Jamaican-born marine: 1st black US spy chief

Jamaican-born marine: 1st black US spy chief

Written by Editor

Topics: News

Jamaican-born Marine Corps officer, Major General Vincent Stewart, will create history later this month by becoming the first African-American and first marine to hold the position of Director of the Defense Intelligence Agency (DIA) and Commander of the Joint Functional Component Command for Intelligence, Surveillance and Reconnaissance.

Stewart, who was born in Kingston, will step down as the head of the Marine Forces Cyber Command to begin his new job as the 20th Director of the DIA on January 23. Prior to assuming office, he will pin on his third star to formalize his promotion to the rank of Lieutenant General.

Major General Stewart 1

New Director of Defense Intelligence Agency, Major General Vincent Stewart (Photo: US Department of Defense)

As espionage chief, Stewart will oversee the efforts of the DIA to provide military intelligence to combat units, defense planners and policymakers. According to the DIA’s website, the agency plans, manages and executes intelligence operations during peace time, crisis and war – in a nutshell, espionage central.

Major General Stewart 2

Then Brigadier General Vincent R. Stewart (right), Director of Intelligence; with (from left) Major General Ronald L. Bailey, Commanding General of 1st Marine Division; Lieutenant General Walter E. Gaskin, Deputy Chairman of NATO Military Committee; Lieutenant General Willie J. Williams, Director of Marine Corps Staff; and Sergeant Major Micheal P. Barrett, 17th Sergeant Major of the Marine Corps. (Photo: The United States Marine Corps)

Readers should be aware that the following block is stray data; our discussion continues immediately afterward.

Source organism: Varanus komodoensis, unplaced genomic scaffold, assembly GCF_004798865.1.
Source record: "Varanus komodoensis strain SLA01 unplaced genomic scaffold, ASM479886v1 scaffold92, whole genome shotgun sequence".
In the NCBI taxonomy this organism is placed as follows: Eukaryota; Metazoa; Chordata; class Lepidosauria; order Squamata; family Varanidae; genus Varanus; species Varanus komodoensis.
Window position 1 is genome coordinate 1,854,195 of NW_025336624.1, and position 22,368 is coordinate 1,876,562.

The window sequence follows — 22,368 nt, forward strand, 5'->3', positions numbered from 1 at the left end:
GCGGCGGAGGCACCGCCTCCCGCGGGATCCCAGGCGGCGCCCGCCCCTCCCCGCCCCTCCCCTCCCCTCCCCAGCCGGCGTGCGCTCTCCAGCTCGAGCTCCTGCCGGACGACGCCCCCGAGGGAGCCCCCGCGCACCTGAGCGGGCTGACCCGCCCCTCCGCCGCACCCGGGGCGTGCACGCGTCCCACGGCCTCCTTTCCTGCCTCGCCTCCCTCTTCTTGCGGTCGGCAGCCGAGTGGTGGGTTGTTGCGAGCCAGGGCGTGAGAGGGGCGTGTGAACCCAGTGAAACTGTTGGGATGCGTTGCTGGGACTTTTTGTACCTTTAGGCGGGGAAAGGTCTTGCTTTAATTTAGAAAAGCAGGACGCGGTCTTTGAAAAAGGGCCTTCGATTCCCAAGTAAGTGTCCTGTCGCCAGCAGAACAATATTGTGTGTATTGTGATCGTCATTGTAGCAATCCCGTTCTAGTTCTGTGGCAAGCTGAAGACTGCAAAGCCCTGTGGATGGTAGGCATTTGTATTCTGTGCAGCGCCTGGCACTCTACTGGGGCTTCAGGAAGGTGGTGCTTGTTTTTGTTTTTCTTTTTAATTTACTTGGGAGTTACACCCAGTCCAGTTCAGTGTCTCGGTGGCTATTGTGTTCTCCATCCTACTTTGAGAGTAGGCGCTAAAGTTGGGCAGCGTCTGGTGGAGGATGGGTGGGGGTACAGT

In an official release, Defense Department spokesman Colonel Steven Warren said Stewart will bring a wealth of talent and leadership to the intelligence communities across agencies and organizations. The Director of National Intelligence, James Clapper, added: “This is a position I know well, and Vincent is exceptionally qualified to serve in this important Intelligence Community and Department of Defense post. [His] temperament, professional background, leadership skills and integrity make him eminently suited to be the next DIA director.”

After spending most of his formative years in Jamaica, Stewart migrated to the US in the early 1970s. He credits his upbringing in Jamaica, most notably his education at Kingston College, as being the foundation that set him apart from his American schoolmates and paved the way for his success.

Stewart started his distinguished military career when he joined the US Marine Corps in the early 80s. His resume boasts first-rate stations as Senior Intelligence Planner for the Office of the Under Secretary of Defense for Intelligence and Director of Intelligence for the Marine Corps Headquarters.

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